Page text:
Chinese New Year – The Tradition

Hey there Cybertronians,

Welcome to this Chinese New Year’s special entry. Chinese New Year is already looming on the horizon, and it is definitely my most favorite of all celebrations. It is the only celebration, dare I say, when most businesses will shut down and go on holidays for a few days. I still remembered the days when I was much younger, shopping complexes in Malacca such as Parkson, Jusco, The Store, and also the now-defunct Fajar & Great Wall (there were no Tesco, Giant, or Carrefour back then), would shut down for at least two days. There would be a huge shopping rush everywhere as everyone would want to stock up supplies for at least 2 to 3 days, just in case. I remembered many of my late father’s Malay friends used to complain about the situation. It’s kinda funny, now that I started thinking about it.

Just several days ago, I had this conversation with a friend from Germany, regarding the tradition and beliefs of the Chinese community. Apparently he has difficulties in understanding the unorthodox beliefs (compared to Western standards) that has become the way of life of everyday Chinese people, for example, the concept of spring cleaning. Yes, it’s true that cleaning of the house should be done on a regular basis, but spring cleaning here bears more significance symbolically. The act of spring cleaning itself, as I explained to him, symbolizes washing away ill luck and misfortunes, and supposedly brings in good luck and prosperity. 

Like it or not, Chinese New Year is very much all about money, prosperousness, wealth and being rich. Unlike Hari Raya Aidilfitri, Deepavali or Christmas, all of which have deep religious roots in origin (although I have to go on the record saying that Christmas nowadays have been heavily commercialized), Chinese New Year is the epitome of celebrating materialistic values.

The color red, for instance, signifies wealth and good luck, thus wearing red, or decorating one’s house in full red will bring in more good fortunes and paves the way for prosperities.  To not wash your hair means not to wash away the riches (the Chinese word for hair is “fa”, which sounds like wealth). Also, it is advisable that no sweeping is done during CNY as the broom itself is considered as something that is very inauspicious, and the act of sweeping means as if you’re sweeping away good luck and fortune.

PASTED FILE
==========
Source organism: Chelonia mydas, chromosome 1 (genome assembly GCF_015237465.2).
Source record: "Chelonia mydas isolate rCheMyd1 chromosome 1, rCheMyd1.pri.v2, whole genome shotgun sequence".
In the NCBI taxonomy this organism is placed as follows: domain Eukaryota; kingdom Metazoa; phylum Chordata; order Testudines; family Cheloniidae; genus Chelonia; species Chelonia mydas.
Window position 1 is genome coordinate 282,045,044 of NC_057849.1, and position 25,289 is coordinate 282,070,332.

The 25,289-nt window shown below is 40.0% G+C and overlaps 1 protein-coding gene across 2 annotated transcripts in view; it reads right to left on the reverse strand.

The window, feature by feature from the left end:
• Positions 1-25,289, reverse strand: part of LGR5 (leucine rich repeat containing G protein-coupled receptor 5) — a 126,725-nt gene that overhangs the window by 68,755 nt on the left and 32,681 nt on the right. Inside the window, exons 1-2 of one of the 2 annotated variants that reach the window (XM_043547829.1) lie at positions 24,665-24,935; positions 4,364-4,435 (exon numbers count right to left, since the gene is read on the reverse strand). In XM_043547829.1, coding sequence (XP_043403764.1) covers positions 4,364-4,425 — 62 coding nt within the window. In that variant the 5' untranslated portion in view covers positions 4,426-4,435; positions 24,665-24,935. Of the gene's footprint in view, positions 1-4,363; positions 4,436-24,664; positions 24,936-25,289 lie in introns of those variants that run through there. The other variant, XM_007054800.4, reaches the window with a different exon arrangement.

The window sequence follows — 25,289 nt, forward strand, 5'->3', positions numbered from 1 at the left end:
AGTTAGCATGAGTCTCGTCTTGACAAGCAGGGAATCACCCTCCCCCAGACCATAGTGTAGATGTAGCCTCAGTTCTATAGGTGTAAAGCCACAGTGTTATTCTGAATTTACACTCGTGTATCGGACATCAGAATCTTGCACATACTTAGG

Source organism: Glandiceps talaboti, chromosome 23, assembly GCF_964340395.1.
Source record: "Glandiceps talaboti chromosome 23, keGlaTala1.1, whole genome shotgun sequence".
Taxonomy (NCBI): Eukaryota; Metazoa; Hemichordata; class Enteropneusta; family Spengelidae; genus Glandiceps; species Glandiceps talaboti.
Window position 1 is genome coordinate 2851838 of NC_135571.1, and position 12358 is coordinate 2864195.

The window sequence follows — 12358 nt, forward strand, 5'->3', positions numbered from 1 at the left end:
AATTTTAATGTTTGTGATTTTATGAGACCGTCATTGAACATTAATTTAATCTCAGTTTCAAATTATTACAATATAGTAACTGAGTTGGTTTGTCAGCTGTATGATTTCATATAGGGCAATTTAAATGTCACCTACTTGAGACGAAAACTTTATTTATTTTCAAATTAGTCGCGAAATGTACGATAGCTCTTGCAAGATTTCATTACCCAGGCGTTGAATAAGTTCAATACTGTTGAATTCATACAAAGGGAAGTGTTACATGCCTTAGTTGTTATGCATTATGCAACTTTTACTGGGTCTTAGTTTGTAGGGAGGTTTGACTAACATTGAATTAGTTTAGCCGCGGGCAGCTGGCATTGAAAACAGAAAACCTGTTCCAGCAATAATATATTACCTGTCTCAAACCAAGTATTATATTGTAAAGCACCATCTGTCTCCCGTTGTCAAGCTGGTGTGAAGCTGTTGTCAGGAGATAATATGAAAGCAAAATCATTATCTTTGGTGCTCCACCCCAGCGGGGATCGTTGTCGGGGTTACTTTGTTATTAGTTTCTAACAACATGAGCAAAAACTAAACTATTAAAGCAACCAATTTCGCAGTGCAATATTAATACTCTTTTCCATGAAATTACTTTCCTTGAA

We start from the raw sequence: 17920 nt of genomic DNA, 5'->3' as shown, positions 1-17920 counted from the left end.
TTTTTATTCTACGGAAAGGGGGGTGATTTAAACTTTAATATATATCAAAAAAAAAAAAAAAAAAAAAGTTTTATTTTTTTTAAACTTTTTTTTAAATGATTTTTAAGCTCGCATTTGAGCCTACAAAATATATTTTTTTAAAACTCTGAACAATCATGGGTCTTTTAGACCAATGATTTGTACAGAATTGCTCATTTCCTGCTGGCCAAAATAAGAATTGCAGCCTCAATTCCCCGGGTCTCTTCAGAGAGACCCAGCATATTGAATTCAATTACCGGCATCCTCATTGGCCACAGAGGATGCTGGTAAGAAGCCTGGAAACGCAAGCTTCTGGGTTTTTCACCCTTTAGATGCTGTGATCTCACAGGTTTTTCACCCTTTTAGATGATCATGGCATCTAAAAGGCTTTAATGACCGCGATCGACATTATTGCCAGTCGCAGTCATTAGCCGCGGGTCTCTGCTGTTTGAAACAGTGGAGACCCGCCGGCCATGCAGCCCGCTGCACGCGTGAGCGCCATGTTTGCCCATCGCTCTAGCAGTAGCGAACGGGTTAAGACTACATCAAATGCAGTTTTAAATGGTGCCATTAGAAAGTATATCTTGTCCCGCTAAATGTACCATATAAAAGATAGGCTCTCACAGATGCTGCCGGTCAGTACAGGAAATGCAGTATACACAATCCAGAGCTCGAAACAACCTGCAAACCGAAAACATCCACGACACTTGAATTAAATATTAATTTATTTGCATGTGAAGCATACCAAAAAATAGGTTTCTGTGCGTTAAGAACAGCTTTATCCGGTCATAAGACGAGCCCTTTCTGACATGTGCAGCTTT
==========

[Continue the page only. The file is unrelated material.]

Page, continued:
Another tradition that has materialistic values woven into it is eating “yee sang”. Its literal meaning is “raw fish”, and it sounds like “increase in abundances”. So as you can already guess why eating “yee sang” is auspicious.

Several days before Chinese New Year, or to be exact, on the 23rd December of the Lunar Calendar, it is believed that the Kitchen God will rise up to the heavens to present the “report card” of the household that He resides in. In the olden days, each house, or specifically, in the kitchen, there is always a special altar reserved for the Kitchen God. The Kitchen God is literally the watcher of the family, observes everything that goes on within the household and also protects the inhabitants. On the day of His ascension to heaven, people normally would offer “nian gao” (a type of sweet cakes that is normally made for and eaten during CNY) or any other sweet stuffs. Some even will smear honey on the mouth of His effigies. There are two reasons for this. First is that “nian gao” is a type of cake that is very sweet and sticky. Some believe that the Kitchen God is very fond of sweet stuffs and by eating this sticky cake, it’ll glue up His mouth and He can’t badmouth anyone to the Jade Emperor. Another reason is that the sweet candies offered to him are akin to bribing Him to leave out the bad stuffs about you.

As with most things, it is impeccable that one must understand the origin of one thing, in order to appreciate it. On the same note, one must understand the origin of Chinese New Year itself in order to appreciate the celebrations and understand the significance. Back in the days immemorial, it was said that a beast called “Nian” once lived in mountain. It would sometimes roam the villages and terrorize, and to some extent, even consume the villagers. However one day, in one of its rampages around the village, someone eventually discovered that the beast was afraid of noisiness and the color red. So the villagers, armed with that piece of knowledge, decided to use them as weapons against this beast. The villagers used firecrackers, household kitchen wares, red banners to scare off the beast and eventually slay it. Thus, from that moment onwards, the Chinese all over the world celebrate the New Year in order to commemorate the slaying of the monster, and they would light off firecrackers, hang red cloths on the main door, fully utilizing the color red in every way possible (as in wearing red outfits, giving away red packets or “ang pow”, adoring the house with red-colored ornaments) and also play the lion dance. The lion, in the Lion dance actually refers to “Nian” – the beast.